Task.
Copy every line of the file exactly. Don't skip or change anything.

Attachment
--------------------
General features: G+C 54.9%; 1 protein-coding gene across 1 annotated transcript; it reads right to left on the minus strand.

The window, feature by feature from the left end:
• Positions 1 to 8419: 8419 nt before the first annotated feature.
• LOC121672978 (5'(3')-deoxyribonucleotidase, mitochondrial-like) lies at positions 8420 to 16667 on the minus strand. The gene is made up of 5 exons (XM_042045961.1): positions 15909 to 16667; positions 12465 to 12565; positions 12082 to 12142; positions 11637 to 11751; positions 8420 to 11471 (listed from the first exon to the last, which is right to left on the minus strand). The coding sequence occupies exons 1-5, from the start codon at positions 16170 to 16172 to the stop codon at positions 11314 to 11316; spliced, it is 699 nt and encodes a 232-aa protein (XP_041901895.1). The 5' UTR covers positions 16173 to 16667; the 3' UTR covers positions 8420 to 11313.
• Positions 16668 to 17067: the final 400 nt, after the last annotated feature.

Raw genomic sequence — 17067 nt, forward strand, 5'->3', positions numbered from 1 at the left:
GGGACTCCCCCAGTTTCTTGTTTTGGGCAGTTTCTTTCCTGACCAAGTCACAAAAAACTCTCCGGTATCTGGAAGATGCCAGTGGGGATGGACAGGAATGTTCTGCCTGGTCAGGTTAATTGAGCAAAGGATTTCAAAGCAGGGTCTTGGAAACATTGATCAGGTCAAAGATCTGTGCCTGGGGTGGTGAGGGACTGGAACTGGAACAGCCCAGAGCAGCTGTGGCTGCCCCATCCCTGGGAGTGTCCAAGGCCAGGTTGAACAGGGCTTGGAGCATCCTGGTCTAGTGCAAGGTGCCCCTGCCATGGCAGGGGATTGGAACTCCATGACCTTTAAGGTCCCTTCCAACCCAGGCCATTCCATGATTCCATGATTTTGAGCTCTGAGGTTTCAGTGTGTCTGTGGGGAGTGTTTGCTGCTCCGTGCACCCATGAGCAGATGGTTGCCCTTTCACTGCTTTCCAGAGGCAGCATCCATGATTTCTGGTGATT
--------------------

General features: G+C 54.9%; 1 protein-coding gene across 1 annotated transcript; it reads right to left on the minus strand.

The window, feature by feature from the left end:
• Positions 1 to 8419: 8419 nt before the first annotated feature.
• LOC121672978 (5'(3')-deoxyribonucleotidase, mitochondrial-like) lies at positions 8420 to 16667 on the minus strand. The gene is made up of 5 exons (XM_042045961.1): positions 15909 to 16667; positions 12465 to 12565; positions 12082 to 12142; positions 11637 to 11751; positions 8420 to 11471 (listed from the first exon to the last, which is right to left on the minus strand). The coding sequence occupies exons 1-5, from the start codon at positions 16170 to 16172 to the stop codon at positions 11314 to 11316; spliced, it is 699 nt and encodes a 232-aa protein (XP_041901895.1). The 5' UTR covers positions 16173 to 16667; the 3' UTR covers positions 8420 to 11313.
• Positions 16668 to 17067: the final 400 nt, after the last annotated feature.

Raw genomic sequence — 17067 nt, forward strand, 5'->3', positions numbered from 1 at the left:
GGGACTCCCCCAGTTTCTTGTTTTGGGCAGTTTCTTTCCTGACCAAGTCACAAAAAACTCTCCGGTATCTGGAAGATGCCAGTGGGGATGGACAGGAATGTTCTGCCTGGTCAGGTTAATTGAGCAAAGGATTTCAAAGCAGGGTCTTGGAAACATTGATCAGGTCAAAGATCTGTGCCTGGGGTGGTGAGGGACTGGAACTGGAACAGCCCAGAGCAGCTGTGGCTGCCCCATCCCTGGGAGTGTCCAAGGCCAGGTTGAACAGGGCTTGGAGCATCCTGGTCTAGTGCAAGGTGCCCCTGCCATGGCAGGGGATTGGAACTCCATGACCTTTAAGGTCCCTTCCAACCCAGGCCATTCCATGATTCCATGATTTTGAGCTCTGAGGTTTCAGTGTGTCTGTGGGGAGTGTTTGCTGCTCCGTGCACCCATGAGCAGATGGTTGCCCTTTCACTGCTTTCCAGAGGCAGCATCCATGATTTCTGGTGATT